Partly, it was a function of our failure to trumpet our victory triumphantly over Communism abroad and to extricate its roots with fire and sword at home. This would have entailed smashing false arguments about so-called economic and social rights. Further, it would have required employing political means to halt undermining natural law’s essence, which gives life and meaning to human rights. Moreover, the end of the Cold War meant that the followers of Communism and Marxist solutions did not need to hide them anymore because the opprobrium of treason was no more. No one could call them traitors or Soviet agents anymore. Because anyone can invoke one’s truth, they took advantage of the gimmick to preach socialist truth in its post-Soviet guise. Since in a democratic setting, one could always invoke freedom in defense of noxious ideas, and everything was deemed “relative,” so they thrived.

The leftists claimed the ownership of the old Kremlin formula and deployed it in an extremely flexible way. Nowadays, so-called human “rights” are the right to abortion or transgenderism and such things as the allegedly universal “right” to water. Hardly anyone points out that those are not human rights, but issues of public policy. In a democracy, it is legitimate to argue one’s point, whatever it may be, and try to institutionalize it through elections. Still, such policy issues usually have nothing to do with the loftiness of human rights inherent in our dignity as individuals and blessed by natural law as mandated by the Creator.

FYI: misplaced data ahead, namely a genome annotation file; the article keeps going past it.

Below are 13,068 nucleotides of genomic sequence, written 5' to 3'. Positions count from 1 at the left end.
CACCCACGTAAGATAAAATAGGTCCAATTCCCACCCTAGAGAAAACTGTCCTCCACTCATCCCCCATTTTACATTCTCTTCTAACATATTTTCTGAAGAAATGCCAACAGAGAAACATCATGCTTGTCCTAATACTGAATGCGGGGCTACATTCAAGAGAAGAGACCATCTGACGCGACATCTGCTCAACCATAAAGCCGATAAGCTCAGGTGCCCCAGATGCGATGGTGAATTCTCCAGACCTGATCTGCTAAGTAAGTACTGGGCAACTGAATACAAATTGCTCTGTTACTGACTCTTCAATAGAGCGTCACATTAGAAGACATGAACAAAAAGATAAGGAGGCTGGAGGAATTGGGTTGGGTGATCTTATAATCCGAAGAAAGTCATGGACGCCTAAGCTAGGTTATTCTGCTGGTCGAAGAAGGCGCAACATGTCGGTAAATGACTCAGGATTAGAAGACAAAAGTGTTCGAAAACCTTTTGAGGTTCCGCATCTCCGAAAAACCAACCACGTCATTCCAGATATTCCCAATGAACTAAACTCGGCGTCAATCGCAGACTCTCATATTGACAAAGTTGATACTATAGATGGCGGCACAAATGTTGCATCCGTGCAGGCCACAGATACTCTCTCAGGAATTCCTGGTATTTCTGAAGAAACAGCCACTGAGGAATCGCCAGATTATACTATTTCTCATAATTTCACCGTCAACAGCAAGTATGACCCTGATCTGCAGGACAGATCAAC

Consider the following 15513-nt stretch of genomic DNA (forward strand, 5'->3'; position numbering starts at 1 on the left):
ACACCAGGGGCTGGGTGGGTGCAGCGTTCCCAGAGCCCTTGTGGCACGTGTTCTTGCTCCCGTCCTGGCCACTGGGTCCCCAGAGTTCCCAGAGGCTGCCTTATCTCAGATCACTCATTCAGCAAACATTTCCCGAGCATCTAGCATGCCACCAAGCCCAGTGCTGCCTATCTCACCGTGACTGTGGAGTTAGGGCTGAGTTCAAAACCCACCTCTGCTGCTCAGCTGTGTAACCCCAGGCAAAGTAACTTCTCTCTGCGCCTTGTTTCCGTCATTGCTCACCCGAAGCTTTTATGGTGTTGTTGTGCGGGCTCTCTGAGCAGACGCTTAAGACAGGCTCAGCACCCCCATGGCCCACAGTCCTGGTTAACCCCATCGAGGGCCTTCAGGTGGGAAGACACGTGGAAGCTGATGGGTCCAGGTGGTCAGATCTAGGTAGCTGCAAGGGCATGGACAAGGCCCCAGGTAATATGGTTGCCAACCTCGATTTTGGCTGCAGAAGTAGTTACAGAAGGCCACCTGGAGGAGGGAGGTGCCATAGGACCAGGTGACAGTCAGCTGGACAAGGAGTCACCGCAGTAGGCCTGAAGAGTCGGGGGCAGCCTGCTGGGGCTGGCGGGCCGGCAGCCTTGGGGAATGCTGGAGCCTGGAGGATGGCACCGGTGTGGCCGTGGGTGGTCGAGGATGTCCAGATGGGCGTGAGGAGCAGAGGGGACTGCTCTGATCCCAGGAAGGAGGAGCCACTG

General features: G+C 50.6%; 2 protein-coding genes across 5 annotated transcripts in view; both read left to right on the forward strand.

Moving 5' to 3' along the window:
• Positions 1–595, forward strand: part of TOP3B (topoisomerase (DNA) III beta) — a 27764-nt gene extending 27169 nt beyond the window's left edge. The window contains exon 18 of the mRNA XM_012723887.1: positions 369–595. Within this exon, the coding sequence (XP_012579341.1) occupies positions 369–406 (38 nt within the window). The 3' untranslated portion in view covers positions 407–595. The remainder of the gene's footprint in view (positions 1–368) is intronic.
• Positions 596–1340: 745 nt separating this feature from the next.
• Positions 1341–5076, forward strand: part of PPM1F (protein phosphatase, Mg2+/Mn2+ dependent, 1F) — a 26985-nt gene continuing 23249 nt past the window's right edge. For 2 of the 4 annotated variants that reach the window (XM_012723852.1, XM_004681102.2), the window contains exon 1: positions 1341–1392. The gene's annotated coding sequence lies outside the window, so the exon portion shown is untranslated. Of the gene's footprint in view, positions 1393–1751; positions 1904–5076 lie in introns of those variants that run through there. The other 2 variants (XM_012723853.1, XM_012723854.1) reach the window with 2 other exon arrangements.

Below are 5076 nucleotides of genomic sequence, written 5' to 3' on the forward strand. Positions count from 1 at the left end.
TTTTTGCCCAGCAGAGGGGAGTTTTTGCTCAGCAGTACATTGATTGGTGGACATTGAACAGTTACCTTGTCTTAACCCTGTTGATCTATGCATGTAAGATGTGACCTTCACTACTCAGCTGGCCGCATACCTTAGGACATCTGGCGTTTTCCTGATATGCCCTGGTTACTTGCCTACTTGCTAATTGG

It is evident in this context that an inflation and bastardization of human rights have taken place. Aaron Rodes appeals to return to the original meaning of human rights. Good luck. A powerful international bureaucracy exists that controls and spreads the insanity on behalf of alleged human “rights” grounded in policy and positive law. The bureaucracy is under leftist control. Thus, they institute their preferred order under the guise of enforcing human “rights.” This takes place not only on the international field but also within nation-states. And to put the intractable, like Rhodes, in their place, the tolerant ones unleash political correctness or economic blackmail.

Let us hope they shall not overcome. And others, besides Piedra and Rhodes, stand up to them. Enough is enough.

Marek Jan Chodakiewicz

Washington, DC, 23 August 2020